Next premium iPad Pro could learn a lesson from the budget 10th gen iPad — moving the Face ID camera to a landscape position

iPad Pro 12.9-inch in iMore freelancer's office
(Image credit: Future/Lloyd Coombes)

Apple released the iOS 17.4 beta yesterday, which will not only bring alternative App Stores to the EU soon but hints towards a new iPad Pro that has its Face ID camera moved from the top of the tablet to the side.

According to Steve Moser on X, code in the newest update shows a bunch of messages that allude to the iPad’s camera being in a different place to its usual portrait-oriented position. Lines such as “During Face ID setup, iPad needs to be in landscape with the camera at the top of the screen," are included in 17.4. With the iPad Pro being the only tablet with a Face ID camera, it’s not a stretch to assume that this message is meant for an upcoming, unannounced model, with a camera positioning shift.

The 10th-generation iPad was the first to introduce this camera change back in October 2022, which made it easier for users to be centered when on a FaceTime call — and because many users keep their iPad in landscape mode for use with keyboard accessories, it makes sense to see the camera move to the side.

The next iPad Pro is also rumored to have an OLED 13-inch display, which will result in a brighter screen compared to the MicroLED technology that’s in the current 12.9-inch iPad Pro. This new model is expected to be coming in March, so we might not have long to wait to see if this new tablet has its camera in a different place.


These improvements mean nothing without a major update to iPadOS — iMore’s take

It’s great that the iPad line will finally get some love in 2024 if these rumors come true. If you’ve been waiting with bated breath to see the iPad Pro’s camera move from one place to another, this could be the tablet for you.

Yet I will still keep shouting the following narrative from the green hills, as I have been for the past year at iMore — let’s see some big improvements in iPadOS 18 instead. The software that powers the iPad pales in comparison to what you can do in macOS. Granted, Stage Manager saw some welcome improvements in iPadOS 17 — but, say if I want to record an episode of The iMore Show with an iPad, it’s impossible. I can’t record my side of the audio and record a call with my co-host at the same time. It’s a basic feature that can’t be done on an iPad.

But it doesn’t stop there. The Files app is a cheap imitation of Finder on macOS — let’s see it be the center of iPadOS, letting me can share files and media more easily.

Control Center is still, bizarrely, in its own area, and you can barely customize it. Let’s see it be part of the multitasking tray when you swipe up, and have some quick-access widgets there too.

I could go on, but a camera in a different place and a new display are in no way appealing to users who have owned an iPad Pro for the past several years. The priority needs to be a major iPadOS overhaul, in my opinion.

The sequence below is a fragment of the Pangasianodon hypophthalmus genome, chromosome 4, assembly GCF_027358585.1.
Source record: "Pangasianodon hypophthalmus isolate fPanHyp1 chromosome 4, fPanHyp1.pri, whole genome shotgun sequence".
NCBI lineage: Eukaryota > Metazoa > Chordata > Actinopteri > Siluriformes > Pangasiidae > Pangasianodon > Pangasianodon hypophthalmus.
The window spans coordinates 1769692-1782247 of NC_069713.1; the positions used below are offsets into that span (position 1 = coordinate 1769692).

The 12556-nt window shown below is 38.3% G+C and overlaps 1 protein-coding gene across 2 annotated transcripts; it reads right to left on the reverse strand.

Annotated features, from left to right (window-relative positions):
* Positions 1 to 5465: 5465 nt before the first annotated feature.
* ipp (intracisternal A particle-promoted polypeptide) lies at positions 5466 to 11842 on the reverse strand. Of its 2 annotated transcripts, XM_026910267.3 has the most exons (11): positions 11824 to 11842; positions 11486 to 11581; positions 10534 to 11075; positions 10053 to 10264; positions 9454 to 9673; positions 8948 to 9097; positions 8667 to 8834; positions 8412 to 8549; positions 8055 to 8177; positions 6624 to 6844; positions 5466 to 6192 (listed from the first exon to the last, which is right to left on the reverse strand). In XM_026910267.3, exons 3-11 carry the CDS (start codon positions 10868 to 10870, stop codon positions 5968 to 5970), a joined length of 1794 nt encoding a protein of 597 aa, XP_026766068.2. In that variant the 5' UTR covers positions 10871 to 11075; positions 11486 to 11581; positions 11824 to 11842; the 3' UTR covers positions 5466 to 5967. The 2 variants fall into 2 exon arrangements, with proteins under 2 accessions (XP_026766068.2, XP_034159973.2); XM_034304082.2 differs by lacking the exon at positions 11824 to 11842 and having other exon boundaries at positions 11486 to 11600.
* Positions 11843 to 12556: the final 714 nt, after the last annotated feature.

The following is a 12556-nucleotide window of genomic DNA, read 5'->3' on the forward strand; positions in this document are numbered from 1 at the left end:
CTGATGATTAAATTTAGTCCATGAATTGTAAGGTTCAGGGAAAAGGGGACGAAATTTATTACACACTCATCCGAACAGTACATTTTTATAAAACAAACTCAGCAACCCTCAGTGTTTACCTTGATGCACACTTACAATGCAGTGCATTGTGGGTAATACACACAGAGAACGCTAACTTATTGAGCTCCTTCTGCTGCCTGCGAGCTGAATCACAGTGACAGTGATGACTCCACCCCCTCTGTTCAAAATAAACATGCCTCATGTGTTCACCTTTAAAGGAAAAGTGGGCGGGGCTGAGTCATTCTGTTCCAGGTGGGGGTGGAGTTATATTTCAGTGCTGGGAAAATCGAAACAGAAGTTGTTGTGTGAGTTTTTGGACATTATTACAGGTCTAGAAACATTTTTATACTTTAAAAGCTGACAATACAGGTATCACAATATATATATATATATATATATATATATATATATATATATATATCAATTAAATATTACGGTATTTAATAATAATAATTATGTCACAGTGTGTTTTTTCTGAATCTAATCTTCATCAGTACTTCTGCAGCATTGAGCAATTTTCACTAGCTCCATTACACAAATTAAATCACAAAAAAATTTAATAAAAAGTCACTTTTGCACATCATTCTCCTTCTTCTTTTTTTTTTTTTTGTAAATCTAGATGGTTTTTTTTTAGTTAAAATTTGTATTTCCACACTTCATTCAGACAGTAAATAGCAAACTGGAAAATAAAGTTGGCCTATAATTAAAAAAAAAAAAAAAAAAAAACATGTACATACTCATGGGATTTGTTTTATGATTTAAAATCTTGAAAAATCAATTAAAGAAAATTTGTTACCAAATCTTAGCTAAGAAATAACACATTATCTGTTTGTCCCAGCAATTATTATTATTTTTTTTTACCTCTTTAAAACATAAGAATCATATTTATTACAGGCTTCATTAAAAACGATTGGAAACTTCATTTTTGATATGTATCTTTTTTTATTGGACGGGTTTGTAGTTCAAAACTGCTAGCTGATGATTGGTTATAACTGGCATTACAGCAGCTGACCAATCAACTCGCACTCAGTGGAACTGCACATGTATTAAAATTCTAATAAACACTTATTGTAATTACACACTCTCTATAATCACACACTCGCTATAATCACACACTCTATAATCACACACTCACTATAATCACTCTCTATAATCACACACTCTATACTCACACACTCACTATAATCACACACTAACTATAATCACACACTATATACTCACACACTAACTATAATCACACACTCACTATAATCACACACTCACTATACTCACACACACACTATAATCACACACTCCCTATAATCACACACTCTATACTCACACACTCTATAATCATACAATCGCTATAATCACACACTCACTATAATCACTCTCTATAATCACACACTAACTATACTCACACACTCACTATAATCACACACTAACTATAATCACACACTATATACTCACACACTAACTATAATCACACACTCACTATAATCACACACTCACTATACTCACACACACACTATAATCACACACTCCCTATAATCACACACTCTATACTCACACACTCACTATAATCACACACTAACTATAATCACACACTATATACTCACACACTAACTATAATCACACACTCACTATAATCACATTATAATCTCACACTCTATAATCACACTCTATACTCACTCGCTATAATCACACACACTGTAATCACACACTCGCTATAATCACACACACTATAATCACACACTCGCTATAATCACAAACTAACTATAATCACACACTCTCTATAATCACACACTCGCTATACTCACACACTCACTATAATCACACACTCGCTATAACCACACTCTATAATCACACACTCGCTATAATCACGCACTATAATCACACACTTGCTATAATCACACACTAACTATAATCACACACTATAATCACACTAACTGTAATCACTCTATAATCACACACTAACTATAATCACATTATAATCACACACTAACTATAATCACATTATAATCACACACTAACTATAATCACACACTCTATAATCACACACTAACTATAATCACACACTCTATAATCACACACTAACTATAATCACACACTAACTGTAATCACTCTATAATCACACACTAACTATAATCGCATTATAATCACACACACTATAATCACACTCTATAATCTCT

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Daryl Baxter
Features Editor

Daryl is iMore's Features Editor, overseeing long-form and in-depth articles and op-eds. Daryl loves using his experience as both a journalist and Apple fan to tell stories about Apple's products and its community, from the apps we use everyday to the products that have been long forgotten in the Cupertino archives.


Previously Software & Downloads Writer at TechRadar, and Deputy Editor at StealthOptional, he's also written a book, 'The Making of Tomb Raider', which tells the story of the beginnings of Lara Croft and the series' early development. He's also written for many other publications including WIRED, MacFormat, Bloody Disgusting, VGC, GamesRadar, Nintendo Life, VRV Blog, The Loop Magazine, SUPER JUMP, Gizmodo, Film Stories, TopTenReviews, Miketendo64 and Daily Star.

  • dstrauss54
    I agree 100%. Although OLED and the horizontal mounted camera will be thankful additions, the iPad Pro (now with M3) is SCREAMING for MacOS, even if it is only a virtualized option for advanced users. I am getting tired of the opposition, at both Apple and among some users, to not "spoil" their pure iPad experience. It down's have to if it is an option for advanced users. The "pure iPad" folks can continue to live in their safe iPad environment, but let the rest of us either dual boot or virtualize MacOS so we can use our iPad's both ways. Surely Apple is not just protecting its profits (two sales instead of one) while using the same hardware in the iPad that is now in the base MacBook Pro, MacBook Air, iMac, and Mac Mini? I'm sure all of us dreaming of a 2-in-1 solution will pay the upcharge for the lost profit portion (unless that margin over hardware is stratospheric).
    Reply
  • FFR
    I never heard anyone label the status quo as opposition.

    Normal iPad Pro user here, will defiantly be picking up one of the new tandem oled iPads pro in March or April. iPadOS ftw .
    Reply